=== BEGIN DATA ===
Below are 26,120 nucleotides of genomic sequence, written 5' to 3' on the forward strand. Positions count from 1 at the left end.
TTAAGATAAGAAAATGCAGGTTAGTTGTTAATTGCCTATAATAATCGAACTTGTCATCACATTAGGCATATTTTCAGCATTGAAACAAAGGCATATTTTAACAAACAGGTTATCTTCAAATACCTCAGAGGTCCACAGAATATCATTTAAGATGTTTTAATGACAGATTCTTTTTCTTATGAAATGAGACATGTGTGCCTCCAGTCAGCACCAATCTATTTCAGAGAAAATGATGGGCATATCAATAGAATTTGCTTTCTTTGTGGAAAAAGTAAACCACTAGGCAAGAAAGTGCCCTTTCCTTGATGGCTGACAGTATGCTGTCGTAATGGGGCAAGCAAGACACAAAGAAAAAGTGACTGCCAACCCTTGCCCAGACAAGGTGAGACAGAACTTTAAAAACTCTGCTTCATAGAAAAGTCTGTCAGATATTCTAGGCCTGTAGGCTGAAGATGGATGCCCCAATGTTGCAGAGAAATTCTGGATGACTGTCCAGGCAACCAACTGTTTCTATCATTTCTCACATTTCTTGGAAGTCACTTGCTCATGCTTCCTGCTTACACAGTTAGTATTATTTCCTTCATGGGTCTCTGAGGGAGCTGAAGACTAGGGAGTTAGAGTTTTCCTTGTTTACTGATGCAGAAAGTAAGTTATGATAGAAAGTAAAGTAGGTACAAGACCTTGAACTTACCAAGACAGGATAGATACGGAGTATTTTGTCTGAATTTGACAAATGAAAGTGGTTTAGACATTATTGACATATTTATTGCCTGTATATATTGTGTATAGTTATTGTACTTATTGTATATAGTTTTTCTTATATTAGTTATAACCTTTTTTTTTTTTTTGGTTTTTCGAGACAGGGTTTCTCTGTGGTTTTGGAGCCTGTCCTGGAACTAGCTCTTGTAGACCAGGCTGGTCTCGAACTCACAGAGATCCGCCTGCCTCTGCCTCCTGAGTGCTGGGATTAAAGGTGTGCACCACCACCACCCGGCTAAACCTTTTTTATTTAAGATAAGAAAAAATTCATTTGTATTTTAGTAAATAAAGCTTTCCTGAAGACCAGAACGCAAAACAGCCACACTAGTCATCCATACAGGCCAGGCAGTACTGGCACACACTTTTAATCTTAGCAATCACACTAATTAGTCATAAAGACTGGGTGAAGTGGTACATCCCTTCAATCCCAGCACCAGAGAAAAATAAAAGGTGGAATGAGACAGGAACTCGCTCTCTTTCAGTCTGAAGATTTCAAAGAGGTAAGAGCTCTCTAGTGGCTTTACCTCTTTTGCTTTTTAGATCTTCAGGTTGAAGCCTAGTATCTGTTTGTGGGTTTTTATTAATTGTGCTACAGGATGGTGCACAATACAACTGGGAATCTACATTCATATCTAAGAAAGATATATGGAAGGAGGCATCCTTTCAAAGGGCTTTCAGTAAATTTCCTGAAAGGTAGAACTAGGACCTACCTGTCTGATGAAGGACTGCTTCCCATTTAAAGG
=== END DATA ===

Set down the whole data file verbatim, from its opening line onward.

Below are 26,120 nucleotides of genomic sequence, written 5' to 3' on the forward strand. Positions count from 1 at the left end.
TTAAGATAAGAAAATGCAGGTTAGTTGTTAATTGCCTATAATAATCGAACTTGTCATCACATTAGGCATATTTTCAGCATTGAAACAAAGGCATATTTTAACAAACAGGTTATCTTCAAATACCTCAGAGGTCCACAGAATATCATTTAAGATGTTTTAATGACAGATTCTTTTTCTTATGAAATGAGACATGTGTGCCTCCAGTCAGCACCAATCTATTTCAGAGAAAATGATGGGCATATCAATAGAATTTGCTTTCTTTGTGGAAAAAGTAAACCACTAGGCAAGAAAGTGCCCTTTCCTTGATGGCTGACAGTATGCTGTCGTAATGGGGCAAGCAAGACACAAAGAAAAAGTGACTGCCAACCCTTGCCCAGACAAGGTGAGACAGAACTTTAAAAACTCTGCTTCATAGAAAAGTCTGTCAGATATTCTAGGCCTGTAGGCTGAAGATGGATGCCCCAATGTTGCAGAGAAATTCTGGATGACTGTCCAGGCAACCAACTGTTTCTATCATTTCTCACATTTCTTGGAAGTCACTTGCTCATGCTTCCTGCTTACACAGTTAGTATTATTTCCTTCATGGGTCTCTGAGGGAGCTGAAGACTAGGGAGTTAGAGTTTTCCTTGTTTACTGATGCAGAAAGTAAGTTATGATAGAAAGTAAAGTAGGTACAAGACCTTGAACTTACCAAGACAGGATAGATACGGAGTATTTTGTCTGAATTTGACAAATGAAAGTGGTTTAGACATTATTGACATATTTATTGCCTGTATATATTGTGTATAGTTATTGTACTTATTGTATATAGTTTTTCTTATATTAGTTATAACCTTTTTTTTTTTTTTGGTTTTTCGAGACAGGGTTTCTCTGTGGTTTTGGAGCCTGTCCTGGAACTAGCTCTTGTAGACCAGGCTGGTCTCGAACTCACAGAGATCCGCCTGCCTCTGCCTCCTGAGTGCTGGGATTAAAGGTGTGCACCACCACCACCCGGCTAAACCTTTTTTATTTAAGATAAGAAAAAATTCATTTGTATTTTAGTAAATAAAGCTTTCCTGAAGACCAGAACGCAAAACAGCCACACTAGTCATCCATACAGGCCAGGCAGTACTGGCACACACTTTTAATCTTAGCAATCACACTAATTAGTCATAAAGACTGGGTGAAGTGGTACATCCCTTCAATCCCAGCACCAGAGAAAAATAAAAGGTGGAATGAGACAGGAACTCGCTCTCTTTCAGTCTGAAGATTTCAAAGAGGTAAGAGCTCTCTAGTGGCTTTACCTCTTTTGCTTTTTAGATCTTCAGGTTGAAGCCTAGTATCTGTTTGTGGGTTTTTATTAATTGTGCTACAGGATGGTGCACAATACAACTGGGAATCTACATTCATATCTAAGAAAGATATATGGAAGGAGGCATCCTTTCAAAGGGCTTTCAGTAAATTTCCTGAAAGGTAGAACTAGGACCTACCTGTCTGATGAAGGACTGCTTCCCATTTAAAGG